I strapped the ice to my ankle inside the cup and my husband called and I just sobbed. I was so upset. I had been looking forward to this experience, to having these final moments in a city I love so much, only to have it taken from me in a stroke of bad fucking luck the night before the race. I went from angry to sad to devastated to hopeful to infuriated and back around again. I laid in my bed in my hostel, foot elevated, ice cup strapped to it, hoping maybe there would be a miracle and my body would heal itself quickly enough in 7 hours for me to run this 10k.
But, that didn’t happen. I woke up in pain. I dressed like I was going to race, but I hobbled back to the train station, crying, and bought a ticket back to Daegu at 6:58am. I was crushed. I had so many friends reach out and express their sympathy, but there was nothing they could do. There was nothing anyone could say that would make me feel better, there was nothing anyone could do to make me feel less shitty about the whole situation. My plans for the weekend were decimated. I was denied an experience I had been treasuring for so long. I was fucking furious. I shut down on a lot of people. I stopped speaking to most of my friends on Saturday, but was finally coaxed out of my hate cave by a few people who I am just so fucking grateful for.
Instead, on Saturday, I ate sushi. I bought new BTS buttons. I bought a new bullet journal to transition into my new adventures when I leave Korea. I ate an oreo tart. I watched the new Jumanji movie with three people who have become so very important to me. I ate a cheese tart. On Sunday, I walked, gently, through Daegu with Robert. I ate a lamb sandwich and peach pie. I started a new role playing game. I made the most of a weekend that threatened to undermine me.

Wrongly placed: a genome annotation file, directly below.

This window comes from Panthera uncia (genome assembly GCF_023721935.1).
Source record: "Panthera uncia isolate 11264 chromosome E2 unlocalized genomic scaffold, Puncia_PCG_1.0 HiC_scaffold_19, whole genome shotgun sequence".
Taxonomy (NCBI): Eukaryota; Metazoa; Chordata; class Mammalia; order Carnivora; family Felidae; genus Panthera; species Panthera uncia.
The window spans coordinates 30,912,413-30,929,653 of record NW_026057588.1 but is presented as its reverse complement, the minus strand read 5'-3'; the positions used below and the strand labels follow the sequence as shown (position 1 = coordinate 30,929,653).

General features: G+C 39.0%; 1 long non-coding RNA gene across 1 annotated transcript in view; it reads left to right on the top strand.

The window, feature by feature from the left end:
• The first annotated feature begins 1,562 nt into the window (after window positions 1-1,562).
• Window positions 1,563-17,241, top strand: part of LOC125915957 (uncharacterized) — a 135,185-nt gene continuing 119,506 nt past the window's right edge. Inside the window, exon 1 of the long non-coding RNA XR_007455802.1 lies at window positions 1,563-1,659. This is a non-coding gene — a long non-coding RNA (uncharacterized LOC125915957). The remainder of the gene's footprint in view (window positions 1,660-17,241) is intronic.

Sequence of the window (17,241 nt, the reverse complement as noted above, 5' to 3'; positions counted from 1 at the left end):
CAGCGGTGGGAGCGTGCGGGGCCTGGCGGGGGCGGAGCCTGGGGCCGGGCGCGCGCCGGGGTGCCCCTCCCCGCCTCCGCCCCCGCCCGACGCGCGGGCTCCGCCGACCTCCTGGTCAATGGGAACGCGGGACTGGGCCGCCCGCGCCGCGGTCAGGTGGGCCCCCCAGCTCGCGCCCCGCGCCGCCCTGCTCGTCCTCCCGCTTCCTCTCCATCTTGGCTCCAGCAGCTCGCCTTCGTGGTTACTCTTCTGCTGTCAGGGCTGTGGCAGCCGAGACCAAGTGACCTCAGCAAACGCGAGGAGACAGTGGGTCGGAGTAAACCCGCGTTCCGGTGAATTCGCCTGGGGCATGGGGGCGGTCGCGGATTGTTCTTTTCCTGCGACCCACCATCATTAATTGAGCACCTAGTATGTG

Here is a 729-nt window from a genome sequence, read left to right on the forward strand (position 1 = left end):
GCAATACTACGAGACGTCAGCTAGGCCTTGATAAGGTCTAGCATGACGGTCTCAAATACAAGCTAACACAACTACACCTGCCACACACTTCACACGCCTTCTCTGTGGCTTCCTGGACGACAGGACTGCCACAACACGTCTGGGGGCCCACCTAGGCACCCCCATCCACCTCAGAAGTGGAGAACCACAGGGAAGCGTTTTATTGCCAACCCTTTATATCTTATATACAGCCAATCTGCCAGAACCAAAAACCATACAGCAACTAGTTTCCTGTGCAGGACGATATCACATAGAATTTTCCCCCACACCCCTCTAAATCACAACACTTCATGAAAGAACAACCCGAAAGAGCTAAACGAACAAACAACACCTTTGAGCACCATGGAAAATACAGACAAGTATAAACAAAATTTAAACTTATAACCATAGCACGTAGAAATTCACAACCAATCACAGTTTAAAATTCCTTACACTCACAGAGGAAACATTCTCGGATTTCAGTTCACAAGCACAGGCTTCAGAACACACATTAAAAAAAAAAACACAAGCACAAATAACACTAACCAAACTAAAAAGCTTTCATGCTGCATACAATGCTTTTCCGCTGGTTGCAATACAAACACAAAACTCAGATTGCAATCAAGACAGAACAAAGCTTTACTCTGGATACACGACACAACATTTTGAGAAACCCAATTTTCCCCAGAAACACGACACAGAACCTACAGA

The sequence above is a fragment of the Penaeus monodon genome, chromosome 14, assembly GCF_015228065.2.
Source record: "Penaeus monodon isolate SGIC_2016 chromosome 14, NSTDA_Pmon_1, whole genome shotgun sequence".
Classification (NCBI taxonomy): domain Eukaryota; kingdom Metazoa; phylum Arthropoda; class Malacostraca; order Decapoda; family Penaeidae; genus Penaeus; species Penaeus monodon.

I just went back and re-read my blog entry from after I finished the Run the Bluegrass Half Marathon and I was going through a lot of similar things then that I am now. I was struggling with a lot of the elements in my life that I could not control, but I was still pushing through, even when I felt like I wanted to quit or when I forgot about the important things in my life.
Who I am is not created and defined by a missed race or an Oreo tart or a number on a scale; who I am is created and defined by how I rise and respond to challenges, if I approach people and situations with kindness, grace, and understanding. I am created by the compassion I can give myself in moments when I want to hurt or traumatize myself because I am not living up to my self-imposed high standards.
Life goes on, even when I feel like it won’t. or even when I feel like I’ve missed something so important to my life that it will be incomplete without it. One missed race does not make me a failure and one missed experience does not mean my life is void of fulfilling experiences. One door closes, and another one immediately opens and maybe, just maybe, the events of the past few weeks have been trying to lead me to this moment. There will not be another Gyeongju Cherry Blossom race for me, sure, but there will be other races. There will be other chances to rise to occasions, to be strong, to push through adversity. There will be other experiences, other adventures, other new things to try, feel, see, and breathe.
There will always be cherry blossoms.